December 1st — January 14th
Abstraction: An Abstract and Abstracted Art Show by Dutchess Day School Students
A favorite returns for another amazing art show – Dutchess Day School students in grades K, 1, 2, 5, 6, & 8 exhibit abstract art work, sculptural pieces to paintings. Through art teacher, Allison Roland direction, each grade has focused on a different spectrum of art. Please come by an view this expressive art show.
The kindergarteners created abstract paper wall reliefs out of construction paper and staples, learning cutting and stapling skills and using staple designs as part of the work. They studied the color spectrum as they sought to make a 3D structure on a 2D surface. They learned that not all sculptural work is in the round.
After studying the work of Harlem-based, African American painter, Stanley Whitney, first graders made abstract color study paintings. The children studied primary, secondary, and tertiary colors in order to juxtapose warm colors with cool, mix and blend colors, and create vibrant, kinetic paintings using the gridlike structure utilized by Whitney in his work.
The students engaged in this long-term project can readily differentiate between an abstracted image and something that is completely abstract. For example, the second graders, inspired by Georgia O’Keefe’s flowers, created their own abstracted (not abstract) flowers using acrylic paint, and learning the technique of “wet on wet”—whereby they create layers of paint without letting earlier layers fully dry.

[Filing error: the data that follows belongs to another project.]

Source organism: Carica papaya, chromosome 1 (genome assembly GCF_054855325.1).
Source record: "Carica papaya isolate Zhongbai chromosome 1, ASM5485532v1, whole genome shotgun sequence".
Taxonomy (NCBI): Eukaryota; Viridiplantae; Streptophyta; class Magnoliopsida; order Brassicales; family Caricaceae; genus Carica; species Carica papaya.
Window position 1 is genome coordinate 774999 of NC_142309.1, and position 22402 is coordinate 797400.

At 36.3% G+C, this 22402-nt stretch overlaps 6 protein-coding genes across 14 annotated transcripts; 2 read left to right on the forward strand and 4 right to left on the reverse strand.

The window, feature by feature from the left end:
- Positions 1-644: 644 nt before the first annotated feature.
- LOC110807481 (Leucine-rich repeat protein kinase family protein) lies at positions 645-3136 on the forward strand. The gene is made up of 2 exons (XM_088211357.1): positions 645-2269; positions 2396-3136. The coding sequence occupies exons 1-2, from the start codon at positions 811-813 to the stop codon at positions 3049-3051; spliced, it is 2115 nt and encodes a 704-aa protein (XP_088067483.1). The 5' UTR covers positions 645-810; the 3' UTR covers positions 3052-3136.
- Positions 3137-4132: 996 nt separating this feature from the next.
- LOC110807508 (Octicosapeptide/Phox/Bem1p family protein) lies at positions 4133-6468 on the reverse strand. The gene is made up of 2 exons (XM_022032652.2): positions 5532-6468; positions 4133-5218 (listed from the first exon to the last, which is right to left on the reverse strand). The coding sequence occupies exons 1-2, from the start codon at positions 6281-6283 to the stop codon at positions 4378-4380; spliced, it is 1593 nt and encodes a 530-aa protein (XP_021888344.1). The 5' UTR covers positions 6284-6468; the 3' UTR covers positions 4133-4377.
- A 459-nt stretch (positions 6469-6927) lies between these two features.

In the fifth grade, students culminated their term-long study of the Hudson River School by creating abstracted versions of Hudson River School paintings. In preparation for this exercise, already deeply familiar with the artists of the Hudson River School, students looked at modern artists such as Marsden Hartley, whose simplified, abstracted landscapes show great freedom of interpretation. The fifth graders chose their palettes within the realm of the original painting, while translating forms and light into less representational images, to align with the concept of abstraction.
Sixth graders created acrylic finger-painted self-portraits—a very challenging concept based on the work of Chuck Close’s finger paintings. Using no brushes at all, only their thumbs, index, and pinky fingers, applying color via fingerprint dabs with a pointillist effect, students painted abstracted images of themselves.
Inspired by Abstract Expressionists, Gerhard Richter and Louise Fishman, the eighth graders created their own large-scale paintings, using the tools Richter used, such as squeegees and rollers, and some large wallpainting brushes à la Fishman. The work is emotionally-charged and deeply expressive.
The show opens on the day of Sinterklaas in Rhinebeck, a day devoted to children at which events take place all day long—puppet shows, dances, food, vendors—and the children are celebrated as kings and queens for a day. How fitting to have an art show devoted to the work of children.
Artwork is not for sale. Please contact Allison Roland for more info on exhibit at 845.677.5014 ext 152 or email@example.com
Learn more about Dutchess Day School in Millbrook, NY at www.dutchessday.org